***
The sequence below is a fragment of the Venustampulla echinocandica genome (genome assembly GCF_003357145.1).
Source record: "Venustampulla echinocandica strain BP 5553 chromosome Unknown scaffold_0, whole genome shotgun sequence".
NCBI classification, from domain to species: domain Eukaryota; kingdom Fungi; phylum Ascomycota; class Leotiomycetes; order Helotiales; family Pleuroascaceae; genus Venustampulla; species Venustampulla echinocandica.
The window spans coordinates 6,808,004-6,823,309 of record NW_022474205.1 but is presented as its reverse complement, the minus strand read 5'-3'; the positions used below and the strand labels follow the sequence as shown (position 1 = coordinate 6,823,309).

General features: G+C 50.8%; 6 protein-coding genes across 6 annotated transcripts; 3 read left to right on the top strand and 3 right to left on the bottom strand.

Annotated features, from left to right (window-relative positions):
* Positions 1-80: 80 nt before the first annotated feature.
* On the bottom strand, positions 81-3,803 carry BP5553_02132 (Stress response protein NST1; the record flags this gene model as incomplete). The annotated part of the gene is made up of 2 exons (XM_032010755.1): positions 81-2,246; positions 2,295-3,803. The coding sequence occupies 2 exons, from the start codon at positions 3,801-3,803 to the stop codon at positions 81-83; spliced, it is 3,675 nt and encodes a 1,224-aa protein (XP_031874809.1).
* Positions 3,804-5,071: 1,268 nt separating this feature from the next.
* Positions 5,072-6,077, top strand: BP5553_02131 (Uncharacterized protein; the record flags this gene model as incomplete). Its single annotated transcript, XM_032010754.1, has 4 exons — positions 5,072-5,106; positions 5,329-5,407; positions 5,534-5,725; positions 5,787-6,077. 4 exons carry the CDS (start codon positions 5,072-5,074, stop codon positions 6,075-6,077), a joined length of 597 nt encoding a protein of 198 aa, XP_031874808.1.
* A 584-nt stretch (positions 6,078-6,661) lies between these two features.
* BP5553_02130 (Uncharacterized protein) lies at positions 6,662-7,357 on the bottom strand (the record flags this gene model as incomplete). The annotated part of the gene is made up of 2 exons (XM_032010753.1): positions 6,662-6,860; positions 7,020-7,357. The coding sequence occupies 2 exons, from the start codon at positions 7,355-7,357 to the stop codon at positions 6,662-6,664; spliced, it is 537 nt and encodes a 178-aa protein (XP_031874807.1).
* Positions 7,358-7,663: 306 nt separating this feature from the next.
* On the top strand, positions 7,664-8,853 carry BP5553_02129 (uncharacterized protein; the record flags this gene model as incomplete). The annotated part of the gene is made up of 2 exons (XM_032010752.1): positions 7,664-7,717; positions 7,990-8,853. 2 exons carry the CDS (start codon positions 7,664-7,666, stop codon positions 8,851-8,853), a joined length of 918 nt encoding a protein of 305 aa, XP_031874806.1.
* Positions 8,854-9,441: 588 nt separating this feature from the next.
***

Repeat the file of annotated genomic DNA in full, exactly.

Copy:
The sequence below is a fragment of the Venustampulla echinocandica genome (genome assembly GCF_003357145.1).
Source record: "Venustampulla echinocandica strain BP 5553 chromosome Unknown scaffold_0, whole genome shotgun sequence".
NCBI classification, from domain to species: domain Eukaryota; kingdom Fungi; phylum Ascomycota; class Leotiomycetes; order Helotiales; family Pleuroascaceae; genus Venustampulla; species Venustampulla echinocandica.
The window spans coordinates 6,808,004-6,823,309 of record NW_022474205.1 but is presented as its reverse complement, the minus strand read 5'-3'; the positions used below and the strand labels follow the sequence as shown (position 1 = coordinate 6,823,309).

General features: G+C 50.8%; 6 protein-coding genes across 6 annotated transcripts; 3 read left to right on the top strand and 3 right to left on the bottom strand.

Annotated features, from left to right (window-relative positions):
* Positions 1-80: 80 nt before the first annotated feature.
* On the bottom strand, positions 81-3,803 carry BP5553_02132 (Stress response protein NST1; the record flags this gene model as incomplete). The annotated part of the gene is made up of 2 exons (XM_032010755.1): positions 81-2,246; positions 2,295-3,803. The coding sequence occupies 2 exons, from the start codon at positions 3,801-3,803 to the stop codon at positions 81-83; spliced, it is 3,675 nt and encodes a 1,224-aa protein (XP_031874809.1).
* Positions 3,804-5,071: 1,268 nt separating this feature from the next.
* Positions 5,072-6,077, top strand: BP5553_02131 (Uncharacterized protein; the record flags this gene model as incomplete). Its single annotated transcript, XM_032010754.1, has 4 exons — positions 5,072-5,106; positions 5,329-5,407; positions 5,534-5,725; positions 5,787-6,077. 4 exons carry the CDS (start codon positions 5,072-5,074, stop codon positions 6,075-6,077), a joined length of 597 nt encoding a protein of 198 aa, XP_031874808.1.
* A 584-nt stretch (positions 6,078-6,661) lies between these two features.
* BP5553_02130 (Uncharacterized protein) lies at positions 6,662-7,357 on the bottom strand (the record flags this gene model as incomplete). The annotated part of the gene is made up of 2 exons (XM_032010753.1): positions 6,662-6,860; positions 7,020-7,357. The coding sequence occupies 2 exons, from the start codon at positions 7,355-7,357 to the stop codon at positions 6,662-6,664; spliced, it is 537 nt and encodes a 178-aa protein (XP_031874807.1).
* Positions 7,358-7,663: 306 nt separating this feature from the next.
* On the top strand, positions 7,664-8,853 carry BP5553_02129 (uncharacterized protein; the record flags this gene model as incomplete). The annotated part of the gene is made up of 2 exons (XM_032010752.1): positions 7,664-7,717; positions 7,990-8,853. 2 exons carry the CDS (start codon positions 7,664-7,666, stop codon positions 8,851-8,853), a joined length of 918 nt encoding a protein of 305 aa, XP_031874806.1.
* Positions 8,854-9,441: 588 nt separating this feature from the next.